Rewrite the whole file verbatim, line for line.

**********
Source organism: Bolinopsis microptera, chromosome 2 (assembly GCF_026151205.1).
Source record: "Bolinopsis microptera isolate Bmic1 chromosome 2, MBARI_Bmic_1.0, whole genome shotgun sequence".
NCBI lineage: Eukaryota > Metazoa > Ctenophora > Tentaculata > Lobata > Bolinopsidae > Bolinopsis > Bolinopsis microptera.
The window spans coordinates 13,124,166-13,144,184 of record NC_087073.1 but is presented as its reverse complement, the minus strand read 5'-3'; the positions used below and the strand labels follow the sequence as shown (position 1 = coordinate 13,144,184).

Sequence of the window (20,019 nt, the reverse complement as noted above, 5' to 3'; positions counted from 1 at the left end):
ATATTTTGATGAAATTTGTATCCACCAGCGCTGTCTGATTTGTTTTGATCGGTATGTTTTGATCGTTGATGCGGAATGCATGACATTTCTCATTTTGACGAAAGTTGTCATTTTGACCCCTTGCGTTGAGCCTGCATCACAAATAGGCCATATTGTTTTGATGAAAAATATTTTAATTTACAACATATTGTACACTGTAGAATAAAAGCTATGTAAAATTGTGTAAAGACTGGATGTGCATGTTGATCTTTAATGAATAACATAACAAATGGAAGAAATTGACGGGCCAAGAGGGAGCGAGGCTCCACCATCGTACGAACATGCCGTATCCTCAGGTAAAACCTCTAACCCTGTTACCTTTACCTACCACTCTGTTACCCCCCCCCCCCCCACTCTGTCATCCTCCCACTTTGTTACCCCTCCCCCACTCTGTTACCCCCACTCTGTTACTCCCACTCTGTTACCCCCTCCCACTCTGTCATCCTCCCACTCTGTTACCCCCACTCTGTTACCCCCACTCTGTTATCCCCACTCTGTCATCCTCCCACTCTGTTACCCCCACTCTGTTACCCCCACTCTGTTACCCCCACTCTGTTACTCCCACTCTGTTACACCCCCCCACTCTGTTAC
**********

Source organism: Bolinopsis microptera, chromosome 2 (assembly GCF_026151205.1).
Source record: "Bolinopsis microptera isolate Bmic1 chromosome 2, MBARI_Bmic_1.0, whole genome shotgun sequence".
NCBI lineage: Eukaryota > Metazoa > Ctenophora > Tentaculata > Lobata > Bolinopsidae > Bolinopsis > Bolinopsis microptera.
The window spans coordinates 13,124,166-13,144,184 of record NC_087073.1 but is presented as its reverse complement, the minus strand read 5'-3'; the positions used below and the strand labels follow the sequence as shown (position 1 = coordinate 13,144,184).

Sequence of the window (20,019 nt, the reverse complement as noted above, 5' to 3'; positions counted from 1 at the left end):
ATATTTTGATGAAATTTGTATCCACCAGCGCTGTCTGATTTGTTTTGATCGGTATGTTTTGATCGTTGATGCGGAATGCATGACATTTCTCATTTTGACGAAAGTTGTCATTTTGACCCCTTGCGTTGAGCCTGCATCACAAATAGGCCATATTGTTTTGATGAAAAATATTTTAATTTACAACATATTGTACACTGTAGAATAAAAGCTATGTAAAATTGTGTAAAGACTGGATGTGCATGTTGATCTTTAATGAATAACATAACAAATGGAAGAAATTGACGGGCCAAGAGGGAGCGAGGCTCCACCATCGTACGAACATGCCGTATCCTCAGGTAAAACCTCTAACCCTGTTACCTTTACCTACCACTCTGTTACCCCCCCCCCCCCCACTCTGTCATCCTCCCACTTTGTTACCCCTCCCCCACTCTGTTACCCCCACTCTGTTACTCCCACTCTGTTACCCCCTCCCACTCTGTCATCCTCCCACTCTGTTACCCCCACTCTGTTACCCCCACTCTGTTATCCCCACTCTGTCATCCTCCCACTCTGTTACCCCCACTCTGTTACCCCCACTCTGTTACCCCCACTCTGTTACTCCCACTCTGTTACACCCCCCCACTCTGTTAC